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Finding the “You are here” X in Product Development

by Patrick on September 23, 2011

So you’re working on a new product, but there’s a problem with it. Either you don’t have time, don’t know how to progress, or you don’t have enough people to make it happen. Whatever the problem is, it turns out that it’s time to outsource the project to someone else. Uh oh. There’s a new problem. You need to know what stage of the product development process you need to outsource before you can figure out who to send it to.

Many people end up spending time looking for help on steps they aren’t ready for yet. There are (for the purpose of this blog) three stages of product development. Some companies can do more than one of these steps and some have partnerships that allow the work to flow seamlessly between the two companies. This should clear up a few questions regarding who to call.

The first stage is Industrial Design. This is the phase where the shape and overall look of your product is determined. During the industrial design process, an industrial design firm will design the exterior of the product, and account for any aesthetics and ergonomics present in the end product. This stage also lets the next stage, engineering, know how much space it has to work with.

Second comes the engineering phase. This is when an engineering firm will design and build the insides of the product and the functionality becomes real. The outside of the product may also be affected, but usually that will have been determined by the industrial designers. Engineers have figure out the best way to fit enough important components into the product’s shell to give it the functionality it needs. This phase ends with a successful prototype being delivered, as well as documentation so that 1.) You know how your product works and 2.) The next stage can begin.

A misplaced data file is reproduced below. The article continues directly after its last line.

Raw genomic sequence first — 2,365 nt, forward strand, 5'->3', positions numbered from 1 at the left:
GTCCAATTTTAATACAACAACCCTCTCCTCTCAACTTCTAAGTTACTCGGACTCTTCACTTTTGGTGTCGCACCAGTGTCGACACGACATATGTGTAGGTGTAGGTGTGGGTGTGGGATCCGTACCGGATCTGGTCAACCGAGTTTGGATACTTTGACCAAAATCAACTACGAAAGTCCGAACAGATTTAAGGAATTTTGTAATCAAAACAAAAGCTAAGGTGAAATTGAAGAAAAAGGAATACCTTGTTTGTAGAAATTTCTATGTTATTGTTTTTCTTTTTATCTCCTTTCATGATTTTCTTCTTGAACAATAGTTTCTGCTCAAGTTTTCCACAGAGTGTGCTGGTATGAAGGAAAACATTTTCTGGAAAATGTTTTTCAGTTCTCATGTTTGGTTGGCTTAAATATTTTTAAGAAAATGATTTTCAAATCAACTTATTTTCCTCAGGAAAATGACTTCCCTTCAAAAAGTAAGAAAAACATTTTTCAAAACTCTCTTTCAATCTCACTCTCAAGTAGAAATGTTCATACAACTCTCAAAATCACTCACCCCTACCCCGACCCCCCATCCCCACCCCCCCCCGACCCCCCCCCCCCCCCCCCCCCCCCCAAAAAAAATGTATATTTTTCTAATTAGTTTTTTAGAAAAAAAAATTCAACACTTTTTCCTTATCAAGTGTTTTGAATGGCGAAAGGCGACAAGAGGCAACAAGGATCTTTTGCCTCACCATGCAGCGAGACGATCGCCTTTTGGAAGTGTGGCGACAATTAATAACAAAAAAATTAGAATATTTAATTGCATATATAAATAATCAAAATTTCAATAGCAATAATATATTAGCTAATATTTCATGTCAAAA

The final stage is assembly. An assembler takes the specifications and documentation that the engineering firm has supplied, and starts putting the product together. An assembler is used to make the product in large quantities at a much cheaper per-product cost than an engineering firm could provide, though the assembly couldn’t take place without the blueprints from the engineers.

After or during these steps, there’s still work to be done on packaging, distribution and advertising. When you do make the choice to outsource part or all of your product development process, making a call to a company that works on a different phase isn’t a big deal. Often they will have great recommendations for a company that can help.

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